If cachestat starts breaking too much for my kernel versions, I may rewrite it to use SystemTap or perf_events, which allow filtering.
Instrumenting cache activity does cost some overhead, and this tool might slow your target system by 2% or so. Higher if you stress-test the cache. It also uses dynamic tracing of kernel functions, which could cause kernel freezes or panics, depending on your kernel version. Test before use.
The statistics should also be treated as best-effort. There may be some error margin depending on the frequency of unusual workload types, not properly matched by these four kernel functions. Test with a known workload to get confidence it will work for the intended target.
When I encountered the earlier Linux performance regression, I didn't have cachestat. We had spotted a high rate of disk I/O, which led me to investigate the cause and work my way back to cache misses. I did this using custom ftrace and perf_events commands, measuring the rate of kernel functions and their call stacks.
While I got the job done, I wanted a better way for next time, which led to cachestat.
I've found a few ways people commonly study the page cache hit ratio on Linux:
A) Study the page cache miss rate by using iostat(1) to monitor disk reads, and assume these are cache misses, and not, for example, O_DIRECT. The miss rate is usually a more important metric than the ratio anyway, since misses are proportional to application pain. Also use free(1) to see the cache sizes.
B) Drop the page cache (echo 1 > /proc/sys/vm/drop_caches), and measure how much performance gets worse! I love the use of a negative experiment, but this is of course a painful way to shed some light on cache usage.
C) Use sar(1) and study minor and major faults. I don't think this works (eg, regular I/O).
D) Use the cache-hit-rate.stp SystemTap script, which is number two in an Internet search for Linux page cache hit ratio. It instruments cache access high in the stack, in the VFS interface, so that reads to any file system or storage device can be seen. Cache misses are measured via their disk I/O. This also misses some workload types (some are mentioned in "Lessons" on that page), and calls ratios "rates".
I would have tried the SystemTap approach myself to begin with, but it can miss types including mmap'd reads and other kernel sources. For example, here's a call stack for mark_page_accessed() (a cache read), showing that we got here via a write() syscall:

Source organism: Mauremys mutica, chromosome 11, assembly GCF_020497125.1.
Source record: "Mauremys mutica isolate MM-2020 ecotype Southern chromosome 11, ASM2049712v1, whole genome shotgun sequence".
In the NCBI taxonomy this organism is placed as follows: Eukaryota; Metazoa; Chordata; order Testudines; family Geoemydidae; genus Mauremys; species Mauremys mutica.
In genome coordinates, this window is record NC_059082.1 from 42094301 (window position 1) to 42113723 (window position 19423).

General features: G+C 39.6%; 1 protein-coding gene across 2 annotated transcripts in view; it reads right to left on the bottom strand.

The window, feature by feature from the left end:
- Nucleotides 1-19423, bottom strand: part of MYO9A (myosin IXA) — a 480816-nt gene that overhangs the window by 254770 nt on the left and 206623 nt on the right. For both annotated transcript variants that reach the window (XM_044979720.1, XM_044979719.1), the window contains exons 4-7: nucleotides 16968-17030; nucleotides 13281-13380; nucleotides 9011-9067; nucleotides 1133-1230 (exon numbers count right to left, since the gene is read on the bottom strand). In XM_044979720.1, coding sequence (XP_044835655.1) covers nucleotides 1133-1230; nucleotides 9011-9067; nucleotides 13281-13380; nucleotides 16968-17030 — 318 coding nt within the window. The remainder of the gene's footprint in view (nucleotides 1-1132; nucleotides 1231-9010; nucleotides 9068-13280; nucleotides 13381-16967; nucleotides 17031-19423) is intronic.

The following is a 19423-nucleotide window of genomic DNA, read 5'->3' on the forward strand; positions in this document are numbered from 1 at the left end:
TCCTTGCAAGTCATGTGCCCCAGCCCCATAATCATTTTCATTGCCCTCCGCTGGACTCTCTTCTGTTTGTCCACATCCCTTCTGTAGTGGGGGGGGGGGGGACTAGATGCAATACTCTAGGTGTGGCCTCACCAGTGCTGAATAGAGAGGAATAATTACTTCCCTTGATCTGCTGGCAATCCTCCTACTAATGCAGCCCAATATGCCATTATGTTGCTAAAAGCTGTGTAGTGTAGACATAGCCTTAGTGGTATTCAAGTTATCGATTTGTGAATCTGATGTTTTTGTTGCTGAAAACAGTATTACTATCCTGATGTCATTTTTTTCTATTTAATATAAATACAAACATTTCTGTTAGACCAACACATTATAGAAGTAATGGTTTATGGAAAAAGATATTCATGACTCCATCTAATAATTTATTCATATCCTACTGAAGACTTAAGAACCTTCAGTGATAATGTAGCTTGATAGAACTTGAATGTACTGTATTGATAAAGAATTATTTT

dd-30425  6788093.150288: mark_page_accessed: (mark_page_accessed+0x0/0x60) dd-30425  6788093.150291:
=> __getblk => __bread => ext3_get_branch => ext3_get_blocks_handle => ext3_get_block => __block_write_begin => ext3_write_begin => generic_perform_write => generic_file_buffered_write => __generic_file_aio_write => generic_file_aio_write => do_sync_write => vfs_write => sys_write => system_call_fastpath
It's reading file system metadata. This example uses ftrace, via my kprobe tool (perf-tools).
My preferred technique would be to modify the kernel to instrument page cache activity. Eg, either:
E) Apply Keiichi's pagecache monitoring kernel patch, which provides tracepoints for cache instrumentation, and tools with awesome capabilities: not just system-wide ratios, but also per-process and per-file. I'd like this to be in mainline.
F) Develop another kernel patch to add cache hit/miss statistics to /proc/meminfo.
And then, there's the approach I used myself for the issue: dynamic tracing of file system and disk I/O functions using ftrace and perf_events.
If you're interested in page cache activity, you should also like pcstat, by Al Tobey, which uses mincore (or fincore), to see size how much files are present in the page cache. It's pretty awesome.
Hopefully in the future the kernel will provide an easy way to measure page cache activity, be it from /proc or tracepoints. In the meantime, I have cachestat which works for my kernel versions. Its current implementation is brittle, and may not work well on other versions without modifications, so its greatest value may be showing what can be done with a little effort.